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A brief guide to child consent travel

consent travelTaking the kids on vacation abroad? Before you head to the airport, make sure to have all necessary documents and approvals on you, ready to pass through security and immigration without a problem. Depending on your parenting status, one of the most important documents you will need in order for your child to travel is the child consent travel.

So what is child consent travel? ‘Travel consent’ is a form of documentation that shows you have permission to travel with your child. It can also mean that another custodian has given you that right. A consent document usually includes children less than 18 years of age. Any of the following situations may require such documentation:|

1) When a child travels alone
2) When a child travels with a legal custodian who does not have sole custody
3) When a child travels with a group/organization and the parent or legal guardian is not a member of the group.

This form of documentation is especially important for overseas travel. Applying for a passport for your child will also require consent. The government in Australia is adamant on avoiding situations of abduction and may ask for further documentation upon passing immigration or requesting a passport, so it’s necessary to be prepared and always carry a copy of the consent forms when travelling.

Child consent travel documents are available to fill out online and must be filed in the Federal Circuit Court. You must also file an affidavit in support of your application, as stated in detail by Australia’s Family Law Courts.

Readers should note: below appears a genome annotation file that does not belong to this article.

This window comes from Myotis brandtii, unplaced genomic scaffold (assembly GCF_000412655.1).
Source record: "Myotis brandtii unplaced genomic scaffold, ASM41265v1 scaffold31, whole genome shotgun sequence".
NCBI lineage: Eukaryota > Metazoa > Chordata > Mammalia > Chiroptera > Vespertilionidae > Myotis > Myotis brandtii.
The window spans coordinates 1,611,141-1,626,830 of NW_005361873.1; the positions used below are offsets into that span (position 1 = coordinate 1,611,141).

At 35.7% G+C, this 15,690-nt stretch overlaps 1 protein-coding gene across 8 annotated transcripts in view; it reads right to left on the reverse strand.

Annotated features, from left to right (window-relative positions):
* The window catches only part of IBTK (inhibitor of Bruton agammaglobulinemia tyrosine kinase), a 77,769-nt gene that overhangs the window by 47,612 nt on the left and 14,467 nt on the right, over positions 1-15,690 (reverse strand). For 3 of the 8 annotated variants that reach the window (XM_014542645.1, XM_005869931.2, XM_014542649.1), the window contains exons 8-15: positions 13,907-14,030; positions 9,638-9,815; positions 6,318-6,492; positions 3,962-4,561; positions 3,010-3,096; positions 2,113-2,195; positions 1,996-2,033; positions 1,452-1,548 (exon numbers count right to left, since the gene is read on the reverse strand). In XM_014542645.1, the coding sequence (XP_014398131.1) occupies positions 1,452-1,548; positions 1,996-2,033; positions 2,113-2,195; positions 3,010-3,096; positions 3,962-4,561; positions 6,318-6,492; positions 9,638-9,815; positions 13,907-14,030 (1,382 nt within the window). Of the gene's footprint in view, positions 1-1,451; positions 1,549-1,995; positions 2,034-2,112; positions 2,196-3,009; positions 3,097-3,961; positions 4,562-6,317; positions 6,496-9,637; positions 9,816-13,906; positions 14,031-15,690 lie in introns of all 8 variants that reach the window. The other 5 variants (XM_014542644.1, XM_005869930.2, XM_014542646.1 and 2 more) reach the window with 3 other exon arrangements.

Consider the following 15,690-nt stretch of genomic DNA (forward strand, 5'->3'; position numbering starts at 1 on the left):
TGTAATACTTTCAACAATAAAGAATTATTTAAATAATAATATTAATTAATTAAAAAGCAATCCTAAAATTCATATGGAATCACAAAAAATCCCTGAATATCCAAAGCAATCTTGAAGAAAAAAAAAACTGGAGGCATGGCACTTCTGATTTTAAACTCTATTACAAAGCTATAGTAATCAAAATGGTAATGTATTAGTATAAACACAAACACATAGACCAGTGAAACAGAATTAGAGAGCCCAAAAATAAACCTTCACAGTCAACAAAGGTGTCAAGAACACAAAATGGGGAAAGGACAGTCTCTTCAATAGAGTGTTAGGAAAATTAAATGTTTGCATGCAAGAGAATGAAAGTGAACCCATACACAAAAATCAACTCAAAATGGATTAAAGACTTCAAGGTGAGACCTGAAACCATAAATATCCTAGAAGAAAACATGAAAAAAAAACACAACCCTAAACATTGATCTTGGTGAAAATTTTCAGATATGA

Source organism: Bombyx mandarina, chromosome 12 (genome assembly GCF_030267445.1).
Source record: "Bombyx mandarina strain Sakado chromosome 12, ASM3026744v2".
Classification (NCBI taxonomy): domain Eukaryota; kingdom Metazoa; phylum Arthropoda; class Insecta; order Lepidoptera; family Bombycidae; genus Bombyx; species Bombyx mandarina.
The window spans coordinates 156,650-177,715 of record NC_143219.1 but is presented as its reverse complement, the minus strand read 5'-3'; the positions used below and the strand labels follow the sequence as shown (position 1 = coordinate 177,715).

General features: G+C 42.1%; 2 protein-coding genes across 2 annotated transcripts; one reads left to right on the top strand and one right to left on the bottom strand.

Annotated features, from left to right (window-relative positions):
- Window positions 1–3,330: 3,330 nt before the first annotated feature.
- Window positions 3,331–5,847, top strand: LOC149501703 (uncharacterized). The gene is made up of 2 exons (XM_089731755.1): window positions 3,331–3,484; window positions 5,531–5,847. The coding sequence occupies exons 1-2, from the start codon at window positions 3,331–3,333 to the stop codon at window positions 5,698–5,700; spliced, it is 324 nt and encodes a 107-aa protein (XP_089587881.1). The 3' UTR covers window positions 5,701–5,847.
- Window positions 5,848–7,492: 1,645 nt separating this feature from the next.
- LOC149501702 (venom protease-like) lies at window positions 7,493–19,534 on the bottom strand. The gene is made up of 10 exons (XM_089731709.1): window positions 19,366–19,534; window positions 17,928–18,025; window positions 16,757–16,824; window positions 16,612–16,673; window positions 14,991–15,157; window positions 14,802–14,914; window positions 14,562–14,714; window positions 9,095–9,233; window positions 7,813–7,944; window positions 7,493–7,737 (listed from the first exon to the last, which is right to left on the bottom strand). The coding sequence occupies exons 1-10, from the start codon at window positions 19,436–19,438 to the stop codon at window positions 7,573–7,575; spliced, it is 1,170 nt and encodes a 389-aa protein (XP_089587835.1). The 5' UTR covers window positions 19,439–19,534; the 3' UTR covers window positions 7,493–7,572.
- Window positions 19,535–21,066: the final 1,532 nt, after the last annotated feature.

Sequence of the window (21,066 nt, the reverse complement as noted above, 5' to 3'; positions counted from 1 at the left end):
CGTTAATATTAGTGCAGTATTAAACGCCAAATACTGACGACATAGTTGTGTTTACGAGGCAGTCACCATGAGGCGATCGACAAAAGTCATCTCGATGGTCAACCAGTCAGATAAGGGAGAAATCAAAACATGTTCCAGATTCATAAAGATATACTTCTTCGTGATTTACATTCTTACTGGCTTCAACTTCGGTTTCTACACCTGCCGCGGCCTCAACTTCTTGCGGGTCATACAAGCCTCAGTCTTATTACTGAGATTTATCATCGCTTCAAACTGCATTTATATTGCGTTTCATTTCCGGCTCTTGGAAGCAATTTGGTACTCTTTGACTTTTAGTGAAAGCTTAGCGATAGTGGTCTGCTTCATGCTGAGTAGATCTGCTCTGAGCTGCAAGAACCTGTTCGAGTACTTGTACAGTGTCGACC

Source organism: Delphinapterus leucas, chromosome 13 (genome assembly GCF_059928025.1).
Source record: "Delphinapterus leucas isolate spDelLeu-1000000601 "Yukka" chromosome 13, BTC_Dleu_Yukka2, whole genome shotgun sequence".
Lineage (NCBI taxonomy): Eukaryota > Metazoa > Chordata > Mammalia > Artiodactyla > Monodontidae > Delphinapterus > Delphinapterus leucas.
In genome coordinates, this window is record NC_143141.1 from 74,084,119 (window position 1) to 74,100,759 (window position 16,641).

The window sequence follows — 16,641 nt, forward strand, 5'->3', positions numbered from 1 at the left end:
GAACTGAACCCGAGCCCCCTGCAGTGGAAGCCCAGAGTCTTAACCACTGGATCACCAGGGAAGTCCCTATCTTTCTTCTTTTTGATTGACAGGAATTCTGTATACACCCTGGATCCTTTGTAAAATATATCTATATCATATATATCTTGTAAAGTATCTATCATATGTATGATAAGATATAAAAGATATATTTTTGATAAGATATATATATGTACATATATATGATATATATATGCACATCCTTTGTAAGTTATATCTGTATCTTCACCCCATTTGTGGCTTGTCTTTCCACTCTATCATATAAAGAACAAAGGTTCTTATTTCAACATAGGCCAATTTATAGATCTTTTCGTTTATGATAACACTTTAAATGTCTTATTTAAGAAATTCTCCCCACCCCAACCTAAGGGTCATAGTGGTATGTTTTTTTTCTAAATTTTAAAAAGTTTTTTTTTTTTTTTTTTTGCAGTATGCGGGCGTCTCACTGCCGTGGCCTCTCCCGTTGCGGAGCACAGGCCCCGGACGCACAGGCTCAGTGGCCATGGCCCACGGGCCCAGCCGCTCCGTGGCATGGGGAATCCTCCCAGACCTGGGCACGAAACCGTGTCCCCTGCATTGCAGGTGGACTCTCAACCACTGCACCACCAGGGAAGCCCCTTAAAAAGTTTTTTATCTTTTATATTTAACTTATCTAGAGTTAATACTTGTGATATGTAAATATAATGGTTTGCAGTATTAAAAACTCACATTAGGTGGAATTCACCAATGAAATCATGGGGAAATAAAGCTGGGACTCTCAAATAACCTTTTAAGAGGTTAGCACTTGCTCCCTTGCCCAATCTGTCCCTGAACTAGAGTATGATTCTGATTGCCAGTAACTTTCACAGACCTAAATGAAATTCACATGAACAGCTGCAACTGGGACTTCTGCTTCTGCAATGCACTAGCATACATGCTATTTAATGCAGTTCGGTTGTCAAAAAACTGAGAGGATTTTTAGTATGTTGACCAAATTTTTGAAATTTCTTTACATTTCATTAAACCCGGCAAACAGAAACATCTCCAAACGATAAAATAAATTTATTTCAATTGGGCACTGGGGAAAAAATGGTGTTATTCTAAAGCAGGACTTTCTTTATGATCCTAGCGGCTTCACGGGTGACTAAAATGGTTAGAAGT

Countries Requiring Certification
Certain countries (such as Brazil) request special consent forms for minors. Any time you plan to travel abroad, it helps to contact the consulate for the country where you plan to travel. Some of the required paperwork may take a while to complete. Therefore, it’s recommended that you check out specific details far in advance. If you arrange travel through an agency, it’s still best to take time to find out all requirements and details.

Travelling Alone or with a Guardian who has Sole Custody
Even when a parent (or legal guardian) has sole custody, the government recommends carrying documentation. A certified (notarized) copy of a sole-custody (or a death certificate) may be adequate. A similar example would be for the child traveling alone, who has a single guardian. In this case, one signature will be required for consent purposes.

Travelling Consent for Dual-Guardianship
When a child plans to travel alone, and two parents (or guardians) share responsibilities, both signatures will be required on the consent documentation. If a parent (or legal custodian) plans to travel independently with the child, consent from the other guardian is necessary. Since circumstances vary, it helps to find out about the details long before arranging travel plans. Moreover, never take anything for granted!

Preparing for Travel
Travelling with your child can be one of life’s most memorable and rewarding experiences. However, once you leave Australia, many of your privileges are left behind. Emergency and health services in other countries can be quite different from what you have come to expect. While the government will help in any way it can, there are many restrictions surrounding the rights of Australian travelers in foreign places. In every case, it is better to be over prepared. The more organized you are, the more enjoyable your travels are likely to be, for you and your child. Taking the time to do a little homework is one of the smartest moves a parent can make.